Sunday, September 15, 2013
In the world of sports, Shea Stadium had always loomed large in Flushing, Queens, its shocking blue and radio-active orange facade an in-your-face statement to the traitorous manifest destiny of the legacy clubs from Brooklyn and upper Manhattan. In Dissident Gardens, Lenny (short for Lenin) Angrush has a slightly different idea for the replacement baseball team . He lives, along with his second cousin Rose, in Sunnyside Gardens, Queens, where - the Angrush family having transplanted their Russian Jewish roots to the outer boroughs earlier in the 20th century - he aspires, in the thrall of the American Communist Party, to pay tribute to the common worker with a team called the Sunnyside Proletariat ( the Pros for short). He goes to visit Shea equipped with a newly penned theme song for the proposed club. The team and theme both: enduring reminders of the working class's struggle over the power of wealth. Ah, what might have been.
Tuesday, August 27, 2013
“Ideally, what should be said to every child, repeatedly, throughout his or her school life is something like this: 'You are in the process of being indoctrinated. We have not yet evolved a system of education that is not a system of indoctrination. We are sorry, but it is the best we can do. What you are being taught here is an amalgam of current prejudice and the choices of this particular culture. The slightest look at history will show how impermanent these must be. You are being taught by people who have been able to accommodate themselves to a regime of thought laid down by their predecessors. It is a self-perpetuating system. Those of you who are more robust and individual than others will be encouraged to leave and find ways of educating yourself — educating your own judgements. Those that stay must remember, always, and all the time, that they are being moulded and patterned to fit into the narrow and particular needs of this particular society.”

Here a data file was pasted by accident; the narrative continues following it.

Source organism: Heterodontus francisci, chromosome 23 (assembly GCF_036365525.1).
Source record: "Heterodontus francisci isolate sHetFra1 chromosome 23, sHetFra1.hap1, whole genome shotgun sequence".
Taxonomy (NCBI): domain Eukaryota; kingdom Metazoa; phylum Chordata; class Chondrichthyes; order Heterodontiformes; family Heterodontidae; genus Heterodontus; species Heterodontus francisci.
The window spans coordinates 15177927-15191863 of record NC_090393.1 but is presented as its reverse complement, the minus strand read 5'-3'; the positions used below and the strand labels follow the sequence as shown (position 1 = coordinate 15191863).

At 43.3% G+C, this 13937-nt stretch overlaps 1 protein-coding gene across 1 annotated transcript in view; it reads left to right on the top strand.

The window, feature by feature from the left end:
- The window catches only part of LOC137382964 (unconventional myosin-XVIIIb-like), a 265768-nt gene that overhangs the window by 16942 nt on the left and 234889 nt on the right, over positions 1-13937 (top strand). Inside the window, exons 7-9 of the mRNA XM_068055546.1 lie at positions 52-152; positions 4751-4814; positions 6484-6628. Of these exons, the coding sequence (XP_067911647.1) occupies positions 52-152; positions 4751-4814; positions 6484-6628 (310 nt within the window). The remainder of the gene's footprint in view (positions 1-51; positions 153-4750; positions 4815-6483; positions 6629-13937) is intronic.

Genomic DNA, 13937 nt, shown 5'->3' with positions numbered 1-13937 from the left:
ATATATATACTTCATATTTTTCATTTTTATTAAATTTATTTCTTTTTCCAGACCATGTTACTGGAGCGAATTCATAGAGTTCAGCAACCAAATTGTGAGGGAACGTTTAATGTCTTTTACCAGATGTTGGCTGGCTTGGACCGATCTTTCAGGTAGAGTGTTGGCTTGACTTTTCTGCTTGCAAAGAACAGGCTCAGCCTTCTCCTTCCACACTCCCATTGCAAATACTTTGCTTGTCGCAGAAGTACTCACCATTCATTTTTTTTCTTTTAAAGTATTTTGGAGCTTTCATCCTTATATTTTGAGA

~Doris Lessing from The Golden Notebook
Friday, August 23, 2013
The text is presented technically as Perina's memoir/autobiography written from his prison cell. It is prefaced, edited and footnoted by Dr. Ronald Kubodera; his good friend and colleague. Through this format we are treated to classic unreliable narration, but this time with a Nabokovian twist: the addition of an unreliable editor, the veracity of whose explanatory footnotes and editorial intrusion comes into question as well. Who do we believe? It's just this sort of ambiguity which distinguishes this work from what some might consider pandering pulp.
Sunday, July 28, 2013
|Emile Zola (1840-1902)|
Ever since watching a PBS Masterpiece Theater production of Nana back in the late '70s, I've been curious, perhaps without realizing it, about Emile Zola. Being fifteen years old at the time you may wonder what piqued my interest in such arcane material. Well, it didn't hurt that the BBC produced teleplay contained uncensored nudity; that'll grab a teenager's attention every time. Nana is about a prostitute who is "discovered" and becomes a stage actress at the Théâtre des Variétés in Paris. It is also the ninth out of a total of twenty works of fiction written by Zola known collectively as the Rougon-Macquart Cycle.
For better than thirty years I have had the more well-known Zola titles like Nana and Germinal tucked away on my "Eventually To Be Read" list, never even approaching one of them until just a few months ago. That's when I read a bit more about the complete works of this iconic French novelist. He has been compared to earlier French masters like Honore de Balzac who dedicated his life's work to a collection of novels entitled La Comédie Humaine (about 100 titles). Whereas Balzac's work deals primarily with scenes from various aspects of French life in general, Zola endeavored instead to focus his studies not only on the hereditary lines of two branches of one family, The Rougon-Macquarts, but also on the historical events occurring roughly over the twenty year period of Napoleon III's Second Empire in France (1851-1871).
Wednesday, July 24, 2013
Below I've embedded a list of the Combined Top 100 Books; a compendium from 11 notable "Top 100" lists. The compiler lists the books by frequency of appearance (X/11) and then in alphabetical order. Interestingly enough, not one book made it on to all of the lists.
Saturday, July 13, 2013